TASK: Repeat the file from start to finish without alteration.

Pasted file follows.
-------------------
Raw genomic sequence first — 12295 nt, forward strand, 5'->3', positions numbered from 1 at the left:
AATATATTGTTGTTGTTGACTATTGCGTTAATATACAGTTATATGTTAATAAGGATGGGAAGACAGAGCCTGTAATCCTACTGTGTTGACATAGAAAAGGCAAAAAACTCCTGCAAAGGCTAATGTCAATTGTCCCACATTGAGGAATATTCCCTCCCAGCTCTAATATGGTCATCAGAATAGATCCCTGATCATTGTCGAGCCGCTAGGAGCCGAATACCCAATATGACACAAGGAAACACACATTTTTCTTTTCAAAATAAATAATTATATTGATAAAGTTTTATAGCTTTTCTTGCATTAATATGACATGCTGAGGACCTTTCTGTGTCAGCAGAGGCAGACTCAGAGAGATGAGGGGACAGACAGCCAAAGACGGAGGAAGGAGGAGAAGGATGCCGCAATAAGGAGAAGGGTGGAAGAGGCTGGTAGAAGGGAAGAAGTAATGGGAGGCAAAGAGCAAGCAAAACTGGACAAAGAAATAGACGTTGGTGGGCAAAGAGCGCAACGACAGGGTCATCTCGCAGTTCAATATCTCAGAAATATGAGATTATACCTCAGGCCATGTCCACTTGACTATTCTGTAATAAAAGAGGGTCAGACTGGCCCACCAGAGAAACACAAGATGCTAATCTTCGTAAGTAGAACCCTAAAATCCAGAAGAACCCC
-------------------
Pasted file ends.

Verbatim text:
Raw genomic sequence first — 12295 nt, forward strand, 5'->3', positions numbered from 1 at the left:
AATATATTGTTGTTGTTGACTATTGCGTTAATATACAGTTATATGTTAATAAGGATGGGAAGACAGAGCCTGTAATCCTACTGTGTTGACATAGAAAAGGCAAAAAACTCCTGCAAAGGCTAATGTCAATTGTCCCACATTGAGGAATATTCCCTCCCAGCTCTAATATGGTCATCAGAATAGATCCCTGATCATTGTCGAGCCGCTAGGAGCCGAATACCCAATATGACACAAGGAAACACACATTTTTCTTTTCAAAATAAATAATTATATTGATAAAGTTTTATAGCTTTTCTTGCATTAATATGACATGCTGAGGACCTTTCTGTGTCAGCAGAGGCAGACTCAGAGAGATGAGGGGACAGACAGCCAAAGACGGAGGAAGGAGGAGAAGGATGCCGCAATAAGGAGAAGGGTGGAAGAGGCTGGTAGAAGGGAAGAAGTAATGGGAGGCAAAGAGCAAGCAAAACTGGACAAAGAAATAGACGTTGGTGGGCAAAGAGCGCAACGACAGGGTCATCTCGCAGTTCAATATCTCAGAAATATGAGATTATACCTCAGGCCATGTCCACTTGACTATTCTGTAATAAAAGAGGGTCAGACTGGCCCACCAGAGAAACACAAGATGCTAATCTTCGTAAGTAGAACCCTAAAATCCAGAAGAACCCC